Can US reconcile its immigrant roots with its anti-immigrant politics?
Within hours of the news that more than 50 migrants had died in the back of a tractor-trailer near San Antonio last week, the men, women and children having been baked alive in the blistering Texas heat, anti-immigrant Republicans quickly descended into blaming President Joe Biden. Not because he had anything directly to do with this disaster, this act of mass torture, this surreal tragedy; this was clearly the work of human traffickers taking advantage of desperate people willing to risk everything for a new life in the United States. The finger-pointing also wasn’t because the president lacked compassion for those trying to circumvent restrictive border policies; quite the contrary: He had demonstrated too much.
In the eyes of Texas Gov. Greg Abbott, Biden is at fault because he’s too soft on the Southern border. His walls aren’t long enough, his border guards not numerous or aggressive enough, his detention facilities not overcrowded or inhumane enough, his unwillingness to treat asylum-seekers as chattel a sign of weakness instead of what it is — an act of civility and kindness.
“These deaths are on Biden,” Abbott pronounced on Twitter before any bodies could be buried or, in many cases, even identified. “They are a result of his deadly open border policies. They show the deadly consequences of his refusal to enforce the law.”
On July 4th, the nation celebrated its independence, gained 246 years ago by people who had much more in common with the San Antonio victims than with grandstanding politicians — their families rooted even further from the U.S. border than the new arrivals who died getting here. People like Greg Abbott or Donald Trump can’t bring themselves to see today’s generation of immigrants as human, let alone equivalent to the founders. They prefer to call them “illegals.”
Let us take a moment to recall our history as a nation of immigrants. How can we care so little about the welfare of people seeking a better life from beyond our borders, as our forebears did? How much stronger could the United States be if more people were legally admitted at the southern border? In the middle of a labor shortage, why is this not the obvious solution?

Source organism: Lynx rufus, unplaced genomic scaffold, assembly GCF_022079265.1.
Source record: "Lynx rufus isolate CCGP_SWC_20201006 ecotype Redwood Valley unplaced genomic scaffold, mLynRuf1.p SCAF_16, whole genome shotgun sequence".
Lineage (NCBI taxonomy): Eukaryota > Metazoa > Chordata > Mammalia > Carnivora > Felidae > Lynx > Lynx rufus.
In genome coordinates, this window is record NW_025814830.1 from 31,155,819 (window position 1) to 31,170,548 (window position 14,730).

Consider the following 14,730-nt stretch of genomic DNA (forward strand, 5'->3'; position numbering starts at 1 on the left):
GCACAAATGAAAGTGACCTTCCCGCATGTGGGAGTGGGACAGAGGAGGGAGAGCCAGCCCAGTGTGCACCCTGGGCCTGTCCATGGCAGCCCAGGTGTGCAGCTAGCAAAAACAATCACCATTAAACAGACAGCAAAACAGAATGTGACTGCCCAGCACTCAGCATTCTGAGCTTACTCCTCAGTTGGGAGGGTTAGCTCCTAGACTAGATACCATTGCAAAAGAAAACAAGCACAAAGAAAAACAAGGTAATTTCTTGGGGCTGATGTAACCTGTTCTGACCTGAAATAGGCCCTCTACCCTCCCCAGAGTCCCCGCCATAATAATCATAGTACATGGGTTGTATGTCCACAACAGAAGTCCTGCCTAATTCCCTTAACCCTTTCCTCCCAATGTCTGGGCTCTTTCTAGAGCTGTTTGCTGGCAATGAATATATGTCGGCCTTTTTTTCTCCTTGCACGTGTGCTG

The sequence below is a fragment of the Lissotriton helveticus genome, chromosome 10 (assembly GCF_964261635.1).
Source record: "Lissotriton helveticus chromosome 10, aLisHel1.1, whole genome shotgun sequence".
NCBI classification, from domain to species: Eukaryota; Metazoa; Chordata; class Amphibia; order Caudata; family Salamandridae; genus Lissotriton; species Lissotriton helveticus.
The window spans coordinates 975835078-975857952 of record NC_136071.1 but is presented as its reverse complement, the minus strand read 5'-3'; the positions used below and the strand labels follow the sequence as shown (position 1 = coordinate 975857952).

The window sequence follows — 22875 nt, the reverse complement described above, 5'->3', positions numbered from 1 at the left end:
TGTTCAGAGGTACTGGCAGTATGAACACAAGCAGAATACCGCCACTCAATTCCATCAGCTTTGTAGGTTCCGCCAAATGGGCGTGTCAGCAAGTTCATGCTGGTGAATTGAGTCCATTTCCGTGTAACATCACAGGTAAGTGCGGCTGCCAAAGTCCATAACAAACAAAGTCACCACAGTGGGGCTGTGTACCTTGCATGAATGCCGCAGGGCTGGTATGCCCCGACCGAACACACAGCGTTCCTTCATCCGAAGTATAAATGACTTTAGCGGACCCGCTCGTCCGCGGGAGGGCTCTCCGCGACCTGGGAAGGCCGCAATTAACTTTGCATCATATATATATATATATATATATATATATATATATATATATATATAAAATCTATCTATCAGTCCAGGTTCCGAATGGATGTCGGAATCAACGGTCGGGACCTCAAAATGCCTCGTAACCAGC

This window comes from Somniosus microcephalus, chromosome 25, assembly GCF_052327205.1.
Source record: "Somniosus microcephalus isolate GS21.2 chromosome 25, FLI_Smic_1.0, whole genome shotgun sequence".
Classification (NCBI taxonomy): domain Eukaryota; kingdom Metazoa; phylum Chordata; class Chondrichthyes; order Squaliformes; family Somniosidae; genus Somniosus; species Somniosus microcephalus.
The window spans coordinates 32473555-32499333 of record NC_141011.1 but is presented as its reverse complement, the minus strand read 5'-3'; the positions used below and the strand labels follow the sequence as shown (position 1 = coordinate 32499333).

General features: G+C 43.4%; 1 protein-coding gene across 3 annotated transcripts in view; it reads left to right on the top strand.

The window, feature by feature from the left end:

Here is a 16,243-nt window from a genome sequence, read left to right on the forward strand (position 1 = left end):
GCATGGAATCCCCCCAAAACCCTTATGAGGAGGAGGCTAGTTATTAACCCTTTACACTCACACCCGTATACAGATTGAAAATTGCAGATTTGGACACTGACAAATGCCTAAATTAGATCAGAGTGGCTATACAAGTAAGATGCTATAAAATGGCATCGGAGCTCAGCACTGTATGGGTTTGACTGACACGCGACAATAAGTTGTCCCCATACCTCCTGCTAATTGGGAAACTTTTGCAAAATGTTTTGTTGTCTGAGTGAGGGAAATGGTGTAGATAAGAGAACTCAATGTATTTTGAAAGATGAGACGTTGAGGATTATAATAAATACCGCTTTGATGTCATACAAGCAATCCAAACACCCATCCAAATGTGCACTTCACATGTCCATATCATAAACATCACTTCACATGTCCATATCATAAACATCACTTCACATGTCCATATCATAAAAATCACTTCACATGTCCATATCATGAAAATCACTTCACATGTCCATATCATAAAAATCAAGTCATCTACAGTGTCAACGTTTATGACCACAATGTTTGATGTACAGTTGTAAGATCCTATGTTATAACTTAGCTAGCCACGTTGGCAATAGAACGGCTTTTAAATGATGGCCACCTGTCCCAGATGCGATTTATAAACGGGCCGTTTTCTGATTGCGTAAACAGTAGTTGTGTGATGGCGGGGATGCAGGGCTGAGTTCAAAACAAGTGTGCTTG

Could it be about race?
How could it not?
“We hold these truths to be self-evident, that all men are created equal, that they are endowed by their Creator with certain unalienable rights, that among these are Life, Liberty and the Pursuit of happiness.” Except, of course, we don’t hold all men equal. Or women for that matter. We did not in 1776. We do not in 2022. Yes, we have outlawed slavery. We have taken steps to support equal rights for women (then rolled some back). But to exist as a person of color in this country today is to face a lower life expectancy, a greater likelihood of imprisonment or violent death, and a host of systemic obstacles to success — including a denial by conservatives that these disadvantages exist at all.
When Europeans die 5,000 miles away in Ukraine, we immediately and rightly look for ways to help protect them, to defend them, to find homes for them. Can’t we show the same compassion for those fleeing economic disaster in Mexico or Guatemala, Honduras and El Salvador? They are not our enemies; although those who would take advantage of them and leave them in a death trap should be regarded as such. Let us never forget that eight of the 56 signers of the Declaration of Independence were not born in America. Helping our fellow human beings doesn’t make us weaker, it makes us stronger — and a step closer to achieving the lofty ideals the framers had in mind.